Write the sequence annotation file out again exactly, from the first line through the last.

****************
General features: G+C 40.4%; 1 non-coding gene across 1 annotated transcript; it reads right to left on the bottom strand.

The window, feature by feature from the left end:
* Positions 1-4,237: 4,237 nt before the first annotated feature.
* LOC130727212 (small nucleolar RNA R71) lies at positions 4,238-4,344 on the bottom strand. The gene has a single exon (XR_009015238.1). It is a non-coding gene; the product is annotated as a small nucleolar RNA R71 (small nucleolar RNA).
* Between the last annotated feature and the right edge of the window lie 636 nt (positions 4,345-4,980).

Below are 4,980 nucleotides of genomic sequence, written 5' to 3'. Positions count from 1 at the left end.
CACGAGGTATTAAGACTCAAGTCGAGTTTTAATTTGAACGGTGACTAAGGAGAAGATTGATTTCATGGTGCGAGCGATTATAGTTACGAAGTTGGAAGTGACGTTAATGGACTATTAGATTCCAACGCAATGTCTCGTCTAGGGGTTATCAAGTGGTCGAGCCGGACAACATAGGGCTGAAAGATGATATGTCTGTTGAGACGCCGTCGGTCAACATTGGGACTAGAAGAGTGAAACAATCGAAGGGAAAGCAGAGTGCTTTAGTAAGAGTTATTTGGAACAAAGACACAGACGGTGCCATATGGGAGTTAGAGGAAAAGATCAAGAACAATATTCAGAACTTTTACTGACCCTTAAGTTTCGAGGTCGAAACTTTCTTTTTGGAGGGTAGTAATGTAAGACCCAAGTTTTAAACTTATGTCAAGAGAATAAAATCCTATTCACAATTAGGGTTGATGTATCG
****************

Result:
General features: G+C 40.4%; 1 non-coding gene across 1 annotated transcript; it reads right to left on the bottom strand.

The window, feature by feature from the left end:
* Positions 1-4,237: 4,237 nt before the first annotated feature.
* LOC130727212 (small nucleolar RNA R71) lies at positions 4,238-4,344 on the bottom strand. The gene has a single exon (XR_009015238.1). It is a non-coding gene; the product is annotated as a small nucleolar RNA R71 (small nucleolar RNA).
* Between the last annotated feature and the right edge of the window lie 636 nt (positions 4,345-4,980).

Below are 4,980 nucleotides of genomic sequence, written 5' to 3'. Positions count from 1 at the left end.
CACGAGGTATTAAGACTCAAGTCGAGTTTTAATTTGAACGGTGACTAAGGAGAAGATTGATTTCATGGTGCGAGCGATTATAGTTACGAAGTTGGAAGTGACGTTAATGGACTATTAGATTCCAACGCAATGTCTCGTCTAGGGGTTATCAAGTGGTCGAGCCGGACAACATAGGGCTGAAAGATGATATGTCTGTTGAGACGCCGTCGGTCAACATTGGGACTAGAAGAGTGAAACAATCGAAGGGAAAGCAGAGTGCTTTAGTAAGAGTTATTTGGAACAAAGACACAGACGGTGCCATATGGGAGTTAGAGGAAAAGATCAAGAACAATATTCAGAACTTTTACTGACCCTTAAGTTTCGAGGTCGAAACTTTCTTTTTGGAGGGTAGTAATGTAAGACCCAAGTTTTAAACTTATGTCAAGAGAATAAAATCCTATTCACAATTAGGGTTGATGTATCG